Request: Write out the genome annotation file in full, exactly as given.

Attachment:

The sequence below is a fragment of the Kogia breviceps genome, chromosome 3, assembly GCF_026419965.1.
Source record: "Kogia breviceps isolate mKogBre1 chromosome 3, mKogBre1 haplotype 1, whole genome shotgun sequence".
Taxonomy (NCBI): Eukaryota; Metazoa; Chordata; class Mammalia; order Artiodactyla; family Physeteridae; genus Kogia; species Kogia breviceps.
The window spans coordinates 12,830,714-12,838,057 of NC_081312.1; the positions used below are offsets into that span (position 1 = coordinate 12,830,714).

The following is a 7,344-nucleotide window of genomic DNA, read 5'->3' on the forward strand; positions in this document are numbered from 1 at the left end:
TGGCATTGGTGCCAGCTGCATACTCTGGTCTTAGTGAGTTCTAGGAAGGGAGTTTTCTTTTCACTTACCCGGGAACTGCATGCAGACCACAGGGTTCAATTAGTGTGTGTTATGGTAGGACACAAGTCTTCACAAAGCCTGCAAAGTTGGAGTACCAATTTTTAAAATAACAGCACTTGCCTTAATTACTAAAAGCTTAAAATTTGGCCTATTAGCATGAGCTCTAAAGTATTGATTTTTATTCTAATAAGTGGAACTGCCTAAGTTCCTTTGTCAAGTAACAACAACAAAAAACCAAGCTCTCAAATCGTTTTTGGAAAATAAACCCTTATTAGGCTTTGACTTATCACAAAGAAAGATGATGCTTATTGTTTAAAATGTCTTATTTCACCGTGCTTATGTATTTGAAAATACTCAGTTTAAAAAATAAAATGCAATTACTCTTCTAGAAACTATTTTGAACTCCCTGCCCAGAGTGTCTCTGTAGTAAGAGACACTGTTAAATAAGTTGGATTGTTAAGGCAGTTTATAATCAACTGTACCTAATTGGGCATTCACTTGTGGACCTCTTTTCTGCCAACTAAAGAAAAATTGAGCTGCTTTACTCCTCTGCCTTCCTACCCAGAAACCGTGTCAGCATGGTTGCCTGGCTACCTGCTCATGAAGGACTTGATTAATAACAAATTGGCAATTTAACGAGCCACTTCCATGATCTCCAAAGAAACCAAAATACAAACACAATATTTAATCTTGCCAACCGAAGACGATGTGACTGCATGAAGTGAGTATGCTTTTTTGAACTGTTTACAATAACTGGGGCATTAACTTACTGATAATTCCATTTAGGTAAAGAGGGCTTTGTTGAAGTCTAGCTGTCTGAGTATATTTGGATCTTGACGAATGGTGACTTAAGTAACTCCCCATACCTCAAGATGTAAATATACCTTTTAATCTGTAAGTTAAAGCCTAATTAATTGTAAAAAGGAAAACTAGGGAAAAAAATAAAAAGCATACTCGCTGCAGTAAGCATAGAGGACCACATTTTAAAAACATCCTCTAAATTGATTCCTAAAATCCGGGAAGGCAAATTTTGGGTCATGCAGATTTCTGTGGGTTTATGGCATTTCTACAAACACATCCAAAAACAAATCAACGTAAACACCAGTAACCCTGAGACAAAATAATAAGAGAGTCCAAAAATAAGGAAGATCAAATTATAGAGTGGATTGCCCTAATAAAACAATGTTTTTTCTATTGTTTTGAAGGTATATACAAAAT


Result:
The sequence below is a fragment of the Kogia breviceps genome, chromosome 3, assembly GCF_026419965.1.
Source record: "Kogia breviceps isolate mKogBre1 chromosome 3, mKogBre1 haplotype 1, whole genome shotgun sequence".
Taxonomy (NCBI): Eukaryota; Metazoa; Chordata; class Mammalia; order Artiodactyla; family Physeteridae; genus Kogia; species Kogia breviceps.
The window spans coordinates 12,830,714-12,838,057 of NC_081312.1; the positions used below are offsets into that span (position 1 = coordinate 12,830,714).

The following is a 7,344-nucleotide window of genomic DNA, read 5'->3' on the forward strand; positions in this document are numbered from 1 at the left end:
TGGCATTGGTGCCAGCTGCATACTCTGGTCTTAGTGAGTTCTAGGAAGGGAGTTTTCTTTTCACTTACCCGGGAACTGCATGCAGACCACAGGGTTCAATTAGTGTGTGTTATGGTAGGACACAAGTCTTCACAAAGCCTGCAAAGTTGGAGTACCAATTTTTAAAATAACAGCACTTGCCTTAATTACTAAAAGCTTAAAATTTGGCCTATTAGCATGAGCTCTAAAGTATTGATTTTTATTCTAATAAGTGGAACTGCCTAAGTTCCTTTGTCAAGTAACAACAACAAAAAACCAAGCTCTCAAATCGTTTTTGGAAAATAAACCCTTATTAGGCTTTGACTTATCACAAAGAAAGATGATGCTTATTGTTTAAAATGTCTTATTTCACCGTGCTTATGTATTTGAAAATACTCAGTTTAAAAAATAAAATGCAATTACTCTTCTAGAAACTATTTTGAACTCCCTGCCCAGAGTGTCTCTGTAGTAAGAGACACTGTTAAATAAGTTGGATTGTTAAGGCAGTTTATAATCAACTGTACCTAATTGGGCATTCACTTGTGGACCTCTTTTCTGCCAACTAAAGAAAAATTGAGCTGCTTTACTCCTCTGCCTTCCTACCCAGAAACCGTGTCAGCATGGTTGCCTGGCTACCTGCTCATGAAGGACTTGATTAATAACAAATTGGCAATTTAACGAGCCACTTCCATGATCTCCAAAGAAACCAAAATACAAACACAATATTTAATCTTGCCAACCGAAGACGATGTGACTGCATGAAGTGAGTATGCTTTTTTGAACTGTTTACAATAACTGGGGCATTAACTTACTGATAATTCCATTTAGGTAAAGAGGGCTTTGTTGAAGTCTAGCTGTCTGAGTATATTTGGATCTTGACGAATGGTGACTTAAGTAACTCCCCATACCTCAAGATGTAAATATACCTTTTAATCTGTAAGTTAAAGCCTAATTAATTGTAAAAAGGAAAACTAGGGAAAAAAATAAAAAGCATACTCGCTGCAGTAAGCATAGAGGACCACATTTTAAAAACATCCTCTAAATTGATTCCTAAAATCCGGGAAGGCAAATTTTGGGTCATGCAGATTTCTGTGGGTTTATGGCATTTCTACAAACACATCCAAAAACAAATCAACGTAAACACCAGTAACCCTGAGACAAAATAATAAGAGAGTCCAAAAATAAGGAAGATCAAATTATAGAGTGGATTGCCCTAATAAAACAATGTTTTTTCTATTGTTTTGAAGGTATATACAAAAT